KING: Sure. And so is the Federal Trade Commission going to try again, do you think?

BOND: The FTC and state AGs - they say they're reviewing the judge's opinions. They're weighing their options. I think we can expect the FTC to refile. We could also see appeals of this dismissal. And the FTC is not going to back down. It just got a new chairwoman, Lina Khan. She's an outspoken critic of Big Tech. I spoke to Bill Kovacic. He's a former chair of the FTC, and he told me he sees two paths forward for the agency.

BILL KOVACIC: One is we're going to keep our foot on the accelerator when it comes to bringing tough cases. But the second path is to go to the Congress and say, see? This is why you have to do your job to give us better tools.

BOND: And indeed, right now, the House Judiciary Committee did this big investigation into big tech and antitrust. It's now advancing a bipartisan package of bills that seeks to really rein in the power of Big Tech, you know, curb what some of these companies can do and also beef up anti-monopoly enforcement at agencies, including the FTC. And then, you know, just yesterday, we heard from Democrats, as well as Republicans on the committee making this case. They are putting out statements saying, you know, what happened here, this dismissal, this difficulty in proving the case shows exactly why we need these kind of reforms.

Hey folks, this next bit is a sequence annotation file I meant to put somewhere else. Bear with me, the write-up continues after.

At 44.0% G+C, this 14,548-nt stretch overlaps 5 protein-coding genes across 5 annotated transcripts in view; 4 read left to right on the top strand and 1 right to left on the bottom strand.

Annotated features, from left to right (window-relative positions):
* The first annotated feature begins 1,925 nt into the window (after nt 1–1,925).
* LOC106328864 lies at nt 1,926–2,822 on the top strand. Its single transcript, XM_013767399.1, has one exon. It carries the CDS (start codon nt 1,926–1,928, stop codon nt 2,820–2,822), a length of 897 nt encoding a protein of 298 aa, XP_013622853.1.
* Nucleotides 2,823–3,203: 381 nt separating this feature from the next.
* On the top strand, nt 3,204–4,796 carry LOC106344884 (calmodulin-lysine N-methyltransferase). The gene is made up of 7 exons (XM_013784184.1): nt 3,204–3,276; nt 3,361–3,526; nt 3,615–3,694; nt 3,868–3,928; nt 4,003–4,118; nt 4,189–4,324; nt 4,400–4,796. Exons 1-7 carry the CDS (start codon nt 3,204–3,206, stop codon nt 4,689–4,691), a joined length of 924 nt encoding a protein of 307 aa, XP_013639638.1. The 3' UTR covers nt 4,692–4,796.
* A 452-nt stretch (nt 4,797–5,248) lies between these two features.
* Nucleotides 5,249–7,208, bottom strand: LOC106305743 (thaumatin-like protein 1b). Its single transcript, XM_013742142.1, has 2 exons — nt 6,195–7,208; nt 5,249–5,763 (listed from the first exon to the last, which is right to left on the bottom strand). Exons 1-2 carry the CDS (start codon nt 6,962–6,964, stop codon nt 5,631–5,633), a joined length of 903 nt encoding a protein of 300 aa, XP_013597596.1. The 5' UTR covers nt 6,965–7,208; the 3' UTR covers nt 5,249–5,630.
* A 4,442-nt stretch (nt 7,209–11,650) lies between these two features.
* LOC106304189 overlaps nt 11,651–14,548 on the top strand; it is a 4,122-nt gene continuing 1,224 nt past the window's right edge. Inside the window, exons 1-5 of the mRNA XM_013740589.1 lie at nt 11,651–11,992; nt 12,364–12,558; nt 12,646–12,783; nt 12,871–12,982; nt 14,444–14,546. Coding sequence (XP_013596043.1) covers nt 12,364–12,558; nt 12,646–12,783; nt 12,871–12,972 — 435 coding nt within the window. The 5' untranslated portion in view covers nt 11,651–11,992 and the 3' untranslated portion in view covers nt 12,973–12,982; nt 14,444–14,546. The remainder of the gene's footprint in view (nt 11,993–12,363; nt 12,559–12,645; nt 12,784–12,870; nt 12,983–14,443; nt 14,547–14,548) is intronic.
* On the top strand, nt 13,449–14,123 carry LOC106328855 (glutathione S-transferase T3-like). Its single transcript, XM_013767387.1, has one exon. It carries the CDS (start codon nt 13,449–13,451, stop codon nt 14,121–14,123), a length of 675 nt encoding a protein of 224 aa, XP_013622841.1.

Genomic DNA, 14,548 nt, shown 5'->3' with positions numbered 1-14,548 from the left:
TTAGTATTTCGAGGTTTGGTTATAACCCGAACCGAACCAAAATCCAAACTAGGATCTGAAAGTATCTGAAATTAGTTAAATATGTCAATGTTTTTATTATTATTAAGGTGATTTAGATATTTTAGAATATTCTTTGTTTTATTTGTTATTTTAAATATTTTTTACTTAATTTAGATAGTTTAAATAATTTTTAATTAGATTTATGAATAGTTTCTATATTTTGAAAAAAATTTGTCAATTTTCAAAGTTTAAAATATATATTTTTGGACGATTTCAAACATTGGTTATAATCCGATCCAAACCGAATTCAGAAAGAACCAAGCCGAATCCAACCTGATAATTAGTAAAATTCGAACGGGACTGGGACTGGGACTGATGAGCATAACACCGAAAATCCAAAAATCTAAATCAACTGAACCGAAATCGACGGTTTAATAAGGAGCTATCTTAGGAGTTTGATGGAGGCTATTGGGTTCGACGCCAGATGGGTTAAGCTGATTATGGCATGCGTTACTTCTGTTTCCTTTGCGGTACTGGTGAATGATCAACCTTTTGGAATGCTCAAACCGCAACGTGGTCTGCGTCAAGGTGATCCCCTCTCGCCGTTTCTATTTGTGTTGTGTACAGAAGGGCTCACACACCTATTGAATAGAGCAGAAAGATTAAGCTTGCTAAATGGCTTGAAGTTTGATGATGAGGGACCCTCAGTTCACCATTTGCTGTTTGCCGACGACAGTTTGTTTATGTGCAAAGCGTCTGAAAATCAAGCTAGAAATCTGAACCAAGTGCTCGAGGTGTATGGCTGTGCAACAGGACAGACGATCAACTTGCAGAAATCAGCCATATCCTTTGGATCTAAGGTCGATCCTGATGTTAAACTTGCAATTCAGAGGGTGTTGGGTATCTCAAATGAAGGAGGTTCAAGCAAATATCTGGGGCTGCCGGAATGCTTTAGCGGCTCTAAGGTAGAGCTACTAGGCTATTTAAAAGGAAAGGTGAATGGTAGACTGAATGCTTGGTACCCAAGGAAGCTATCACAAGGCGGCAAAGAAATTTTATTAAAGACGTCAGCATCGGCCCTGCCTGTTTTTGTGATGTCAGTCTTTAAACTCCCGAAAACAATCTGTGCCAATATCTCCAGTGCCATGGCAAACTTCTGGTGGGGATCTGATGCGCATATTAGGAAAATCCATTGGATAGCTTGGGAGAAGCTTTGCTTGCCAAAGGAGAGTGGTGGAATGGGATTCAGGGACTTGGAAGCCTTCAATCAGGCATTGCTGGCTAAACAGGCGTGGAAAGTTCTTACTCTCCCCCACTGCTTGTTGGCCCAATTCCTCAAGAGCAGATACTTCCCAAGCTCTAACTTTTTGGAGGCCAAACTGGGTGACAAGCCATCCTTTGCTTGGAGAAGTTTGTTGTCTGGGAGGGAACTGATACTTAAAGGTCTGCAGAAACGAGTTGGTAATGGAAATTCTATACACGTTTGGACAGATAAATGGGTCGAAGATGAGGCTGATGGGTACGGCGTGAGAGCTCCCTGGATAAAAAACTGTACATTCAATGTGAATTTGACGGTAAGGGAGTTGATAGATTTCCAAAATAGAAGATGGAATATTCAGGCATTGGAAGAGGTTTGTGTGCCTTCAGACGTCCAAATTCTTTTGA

KING: NPR tech correspondent Shannon Bond. Thanks, Shannon.

BOND: Thank you.


KING: All right, so COVID cases keep dropping here in the U.S., but in parts of the world with low vaccination rates, there are now surges.